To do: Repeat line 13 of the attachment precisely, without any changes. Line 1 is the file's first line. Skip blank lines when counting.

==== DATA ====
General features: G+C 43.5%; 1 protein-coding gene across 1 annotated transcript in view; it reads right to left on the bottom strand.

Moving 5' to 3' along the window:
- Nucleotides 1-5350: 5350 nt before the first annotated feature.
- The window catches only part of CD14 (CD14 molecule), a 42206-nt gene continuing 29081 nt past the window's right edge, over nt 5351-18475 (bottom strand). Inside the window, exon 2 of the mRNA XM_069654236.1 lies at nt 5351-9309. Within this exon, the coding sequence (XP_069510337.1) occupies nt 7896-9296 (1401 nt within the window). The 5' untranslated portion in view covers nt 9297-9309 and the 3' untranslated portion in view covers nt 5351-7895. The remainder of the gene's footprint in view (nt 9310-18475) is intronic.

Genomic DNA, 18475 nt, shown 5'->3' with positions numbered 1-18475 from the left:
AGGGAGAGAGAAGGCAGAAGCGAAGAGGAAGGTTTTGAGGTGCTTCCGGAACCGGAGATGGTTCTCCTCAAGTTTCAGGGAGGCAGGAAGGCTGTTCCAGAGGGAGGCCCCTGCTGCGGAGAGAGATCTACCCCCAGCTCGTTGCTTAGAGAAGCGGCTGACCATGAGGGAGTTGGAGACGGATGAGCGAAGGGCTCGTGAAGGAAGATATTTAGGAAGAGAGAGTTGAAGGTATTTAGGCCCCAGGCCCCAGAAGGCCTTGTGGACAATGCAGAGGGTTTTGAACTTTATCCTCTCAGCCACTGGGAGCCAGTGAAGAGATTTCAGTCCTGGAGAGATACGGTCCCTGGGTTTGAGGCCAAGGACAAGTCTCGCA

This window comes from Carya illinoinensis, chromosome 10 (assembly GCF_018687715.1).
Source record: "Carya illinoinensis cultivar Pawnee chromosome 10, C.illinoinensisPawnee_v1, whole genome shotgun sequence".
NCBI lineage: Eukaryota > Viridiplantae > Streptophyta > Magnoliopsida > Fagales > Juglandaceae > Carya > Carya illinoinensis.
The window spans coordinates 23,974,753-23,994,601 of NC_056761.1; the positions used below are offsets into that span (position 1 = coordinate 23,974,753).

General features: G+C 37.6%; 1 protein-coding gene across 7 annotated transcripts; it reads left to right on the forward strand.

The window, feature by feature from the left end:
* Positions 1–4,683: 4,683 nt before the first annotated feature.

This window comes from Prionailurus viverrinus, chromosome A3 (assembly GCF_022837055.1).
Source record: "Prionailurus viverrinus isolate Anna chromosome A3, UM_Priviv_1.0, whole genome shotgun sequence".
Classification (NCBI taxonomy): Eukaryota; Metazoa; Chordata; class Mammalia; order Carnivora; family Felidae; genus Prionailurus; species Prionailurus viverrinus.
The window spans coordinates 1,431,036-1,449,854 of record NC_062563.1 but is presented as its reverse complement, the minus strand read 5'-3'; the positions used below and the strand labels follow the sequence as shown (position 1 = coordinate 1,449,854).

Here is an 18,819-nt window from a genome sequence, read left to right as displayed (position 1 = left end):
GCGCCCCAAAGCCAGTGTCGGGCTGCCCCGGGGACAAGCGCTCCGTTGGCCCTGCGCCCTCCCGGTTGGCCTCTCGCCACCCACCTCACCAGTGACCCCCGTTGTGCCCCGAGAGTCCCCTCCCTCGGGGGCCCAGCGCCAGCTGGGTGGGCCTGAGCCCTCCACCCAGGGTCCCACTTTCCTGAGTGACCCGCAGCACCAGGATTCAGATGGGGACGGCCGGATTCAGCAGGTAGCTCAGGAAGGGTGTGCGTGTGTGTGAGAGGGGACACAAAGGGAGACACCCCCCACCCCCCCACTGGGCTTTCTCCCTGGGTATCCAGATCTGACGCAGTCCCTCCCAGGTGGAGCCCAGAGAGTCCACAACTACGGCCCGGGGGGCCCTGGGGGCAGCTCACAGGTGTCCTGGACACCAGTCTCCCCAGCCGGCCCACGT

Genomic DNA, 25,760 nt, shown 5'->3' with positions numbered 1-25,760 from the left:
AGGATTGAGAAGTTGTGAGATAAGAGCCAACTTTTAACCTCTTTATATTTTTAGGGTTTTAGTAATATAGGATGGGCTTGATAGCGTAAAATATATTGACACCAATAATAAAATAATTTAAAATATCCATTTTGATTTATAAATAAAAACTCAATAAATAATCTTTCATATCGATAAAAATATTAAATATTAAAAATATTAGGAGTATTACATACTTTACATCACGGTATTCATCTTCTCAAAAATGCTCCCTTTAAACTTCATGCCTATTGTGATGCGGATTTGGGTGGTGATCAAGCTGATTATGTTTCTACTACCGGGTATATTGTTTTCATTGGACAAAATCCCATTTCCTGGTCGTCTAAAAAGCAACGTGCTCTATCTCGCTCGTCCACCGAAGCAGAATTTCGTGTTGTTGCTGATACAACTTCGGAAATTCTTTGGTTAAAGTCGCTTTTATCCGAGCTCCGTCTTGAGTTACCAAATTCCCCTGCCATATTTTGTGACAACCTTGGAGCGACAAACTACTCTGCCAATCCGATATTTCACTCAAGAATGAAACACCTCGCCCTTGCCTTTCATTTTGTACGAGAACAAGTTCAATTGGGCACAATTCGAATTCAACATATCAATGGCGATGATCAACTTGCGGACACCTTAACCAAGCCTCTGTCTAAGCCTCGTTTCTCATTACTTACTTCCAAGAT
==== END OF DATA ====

* Positions 1–4,683: 4,683 nt before the first annotated feature.